New York

Jim Dine

Sonnabend Gallery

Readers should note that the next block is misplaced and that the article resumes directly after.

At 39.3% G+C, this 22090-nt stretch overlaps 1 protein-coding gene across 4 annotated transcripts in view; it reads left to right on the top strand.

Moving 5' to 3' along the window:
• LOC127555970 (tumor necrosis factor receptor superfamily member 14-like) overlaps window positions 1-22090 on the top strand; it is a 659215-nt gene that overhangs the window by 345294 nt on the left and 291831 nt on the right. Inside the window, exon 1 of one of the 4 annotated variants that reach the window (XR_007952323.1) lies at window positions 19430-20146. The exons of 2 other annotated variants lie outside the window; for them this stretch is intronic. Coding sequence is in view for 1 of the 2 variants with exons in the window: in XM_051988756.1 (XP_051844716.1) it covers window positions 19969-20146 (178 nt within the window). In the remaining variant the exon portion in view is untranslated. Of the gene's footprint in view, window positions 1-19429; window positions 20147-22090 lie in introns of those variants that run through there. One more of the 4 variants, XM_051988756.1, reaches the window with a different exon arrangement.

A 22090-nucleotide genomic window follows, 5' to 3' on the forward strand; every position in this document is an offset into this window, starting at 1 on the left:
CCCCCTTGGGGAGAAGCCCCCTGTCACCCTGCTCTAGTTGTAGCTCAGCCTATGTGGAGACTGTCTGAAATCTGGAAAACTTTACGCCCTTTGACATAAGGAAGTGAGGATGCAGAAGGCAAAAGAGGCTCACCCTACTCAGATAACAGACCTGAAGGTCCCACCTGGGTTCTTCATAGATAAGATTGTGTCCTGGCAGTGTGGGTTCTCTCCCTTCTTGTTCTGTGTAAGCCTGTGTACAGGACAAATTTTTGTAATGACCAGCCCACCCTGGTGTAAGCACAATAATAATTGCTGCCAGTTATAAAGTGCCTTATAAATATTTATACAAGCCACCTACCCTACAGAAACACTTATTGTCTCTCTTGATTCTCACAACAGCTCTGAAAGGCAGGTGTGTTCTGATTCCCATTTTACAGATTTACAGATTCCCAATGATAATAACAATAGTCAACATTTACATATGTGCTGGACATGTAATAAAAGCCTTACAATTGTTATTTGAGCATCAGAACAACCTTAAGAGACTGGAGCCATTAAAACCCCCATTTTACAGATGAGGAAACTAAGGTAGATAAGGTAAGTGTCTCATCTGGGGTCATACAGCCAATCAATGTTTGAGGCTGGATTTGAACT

Jim Dine’s work once seemed to lie somewhere between the constellations of Johns-Rauschenberg and Pop art. His persistent use of objects in, or dangling from paintings put him on the side of Johns and Rauschenberg, while his subject matter, such as neckties, shoes, toothbrushes, and red bandanas, often brought him closer to Pop imagery. This is not to establish Johns-Rauschenberg and Pop art as opposing poles, but only to establish Dine’s work as generally existing between two major forces. Dine’s earlier work is probably closest to Oldenburg. Their work shares almost no common physical characteristics or devices, but there is a sense of shared whimsical, comic playfulness between them. But that was in the early ’60s. Dine’s work isn’t between or particularly like anyone else’s now, but shares only what seems to me a desperation common to the work of many prominent ’60s artists, which

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